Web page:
I’ve always been told that the best way to do business was to serve people. “Find a need and fill it,” they always said. It’s a great formula on the surface. It tends to make you a more sensitive person, more observant to the needs of those around you. It also builds up your faith at times, as you struggle to serve someone beyond your normal comfort zone, which can build your character and lift you to new heights. Today was different, though.
Today, I quit serving someone, and it was tough.
It’s hard for me not to serve people. I have an extreme amount of whatever it is that causes you to be a people-pleaser. It’s served me well at times, but at this particular point, it was causing more harm than good. That’s right, at the risk of sounding paradoxical, it can be harmful to serve someone at times.
The situation was a prospective client that I’ve been caring for in some fashion for a number of years. I had found a way to get my foot in the door and in a virtual capacity, was handling some email administration duties for them. It was routine work, really just a holding ground until the opportunity came along to grow it into something more. That opportunity came late last fall. I took the chance to step out from simply handling their email accounts, to actually building, growing and managing their entire website. It was a literal dream of mine to reach this point for the last several years. I had a lot of sure-fire ideas on how to grow their revenue (and the experience to boot), which they shot down. They told me that my quotes were too high, and not even a monthly payment would cause them to change their mind. Deeply disappointed, I disengaged my thrusters and gave up the chase, settling back into just the routine maintenance.
After all, it was routine work, and really it was just a holding ground until another opportunity came along to grow it into something more.
After this “routine” ran it’s course for the umpteenth time in just a few weeks, I finally decided to take some initiative. I guess I was thinking that if I showed them a plan to fix the problem, along with the data to prove it, they’d have to give me my shot and in turn they’d begin to see I was right and trust me to take on more. So I presented my solution to this problem they were constantly coming to me with, and I even offered to do it for free, because I saw it as a stepping stone to bigger things.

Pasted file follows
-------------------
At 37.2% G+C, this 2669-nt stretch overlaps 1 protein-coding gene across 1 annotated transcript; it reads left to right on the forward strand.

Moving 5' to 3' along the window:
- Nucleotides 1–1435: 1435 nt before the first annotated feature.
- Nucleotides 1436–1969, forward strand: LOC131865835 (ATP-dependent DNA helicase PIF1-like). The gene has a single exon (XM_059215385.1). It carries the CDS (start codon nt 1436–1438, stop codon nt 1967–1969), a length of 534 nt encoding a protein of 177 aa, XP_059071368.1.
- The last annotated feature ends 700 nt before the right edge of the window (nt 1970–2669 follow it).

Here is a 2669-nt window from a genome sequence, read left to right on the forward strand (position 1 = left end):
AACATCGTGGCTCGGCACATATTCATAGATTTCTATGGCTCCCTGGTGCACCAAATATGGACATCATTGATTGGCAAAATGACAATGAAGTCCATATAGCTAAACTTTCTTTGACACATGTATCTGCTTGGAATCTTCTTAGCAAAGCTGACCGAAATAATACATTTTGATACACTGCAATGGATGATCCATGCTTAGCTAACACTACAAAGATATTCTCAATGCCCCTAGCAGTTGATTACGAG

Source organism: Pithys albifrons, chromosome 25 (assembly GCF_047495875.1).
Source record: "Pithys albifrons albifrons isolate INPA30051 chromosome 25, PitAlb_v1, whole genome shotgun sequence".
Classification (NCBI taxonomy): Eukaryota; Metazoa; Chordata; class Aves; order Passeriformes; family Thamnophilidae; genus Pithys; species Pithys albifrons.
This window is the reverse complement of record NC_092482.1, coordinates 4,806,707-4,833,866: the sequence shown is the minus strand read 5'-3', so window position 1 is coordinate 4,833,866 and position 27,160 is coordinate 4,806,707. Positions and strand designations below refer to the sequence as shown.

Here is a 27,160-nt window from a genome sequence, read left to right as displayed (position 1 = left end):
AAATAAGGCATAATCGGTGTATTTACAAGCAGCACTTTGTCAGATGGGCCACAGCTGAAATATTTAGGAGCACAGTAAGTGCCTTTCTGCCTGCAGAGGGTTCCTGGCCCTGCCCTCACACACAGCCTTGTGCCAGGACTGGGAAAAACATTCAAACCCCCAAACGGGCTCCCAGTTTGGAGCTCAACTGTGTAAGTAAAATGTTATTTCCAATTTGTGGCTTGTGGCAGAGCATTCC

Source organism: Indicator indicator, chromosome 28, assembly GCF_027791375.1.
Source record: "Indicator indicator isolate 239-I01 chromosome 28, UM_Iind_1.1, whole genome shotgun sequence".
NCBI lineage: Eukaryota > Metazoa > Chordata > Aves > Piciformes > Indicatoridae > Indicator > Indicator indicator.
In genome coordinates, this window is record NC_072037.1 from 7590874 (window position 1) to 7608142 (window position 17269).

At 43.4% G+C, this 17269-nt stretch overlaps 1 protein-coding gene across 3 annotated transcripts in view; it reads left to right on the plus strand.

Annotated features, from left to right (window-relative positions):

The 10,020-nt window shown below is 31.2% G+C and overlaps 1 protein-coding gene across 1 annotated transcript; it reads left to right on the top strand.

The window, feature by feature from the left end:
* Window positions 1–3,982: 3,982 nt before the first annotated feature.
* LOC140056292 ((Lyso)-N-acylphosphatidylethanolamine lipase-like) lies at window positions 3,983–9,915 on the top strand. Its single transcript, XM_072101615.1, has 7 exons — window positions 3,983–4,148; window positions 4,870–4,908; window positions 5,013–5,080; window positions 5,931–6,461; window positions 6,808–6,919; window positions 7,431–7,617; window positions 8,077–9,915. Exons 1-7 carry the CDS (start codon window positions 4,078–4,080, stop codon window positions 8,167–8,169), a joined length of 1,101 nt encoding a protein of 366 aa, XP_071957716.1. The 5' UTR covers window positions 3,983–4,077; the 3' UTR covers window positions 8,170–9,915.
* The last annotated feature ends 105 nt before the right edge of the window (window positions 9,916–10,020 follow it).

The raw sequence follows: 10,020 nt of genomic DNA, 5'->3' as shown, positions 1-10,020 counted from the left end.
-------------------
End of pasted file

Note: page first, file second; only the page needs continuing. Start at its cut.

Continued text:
They seemed to ignore it entirely, replying with only “This is what the boss wants, so we need to give him what he wants.”
It was at this point that it finally dawned on me. These guys were never, ever going to give me that shot. My years of loyalty hadn’t earned it, nor had my experience, ideas or even the cold, hard facts I presented to them. With that realization came another: I was not an employee. This “boss” was not my boss. I had been volunteering my time, effort and experience on the hope that something might come of it, yet I was finally seeing that nothing was going to happen. Finally, one last thought came careening into my mind in a flash of pure clarity. The understanding that every moment I spent pursuing this elusive “dream” that I had was one that was not spent on clients that were already giving me their shot. They deserved my time and attention much more than this leech. It was time to stop serving them.
I replied to their email with a statement that calmly but firmly explained that there would be no more free routine maintenance for them. I turned over admin duties to one of their actual employees and with that final email, metaphorically washed my hands of them and shook the dust from my feet. I would not waste another minute on them.
I had other clients to serve.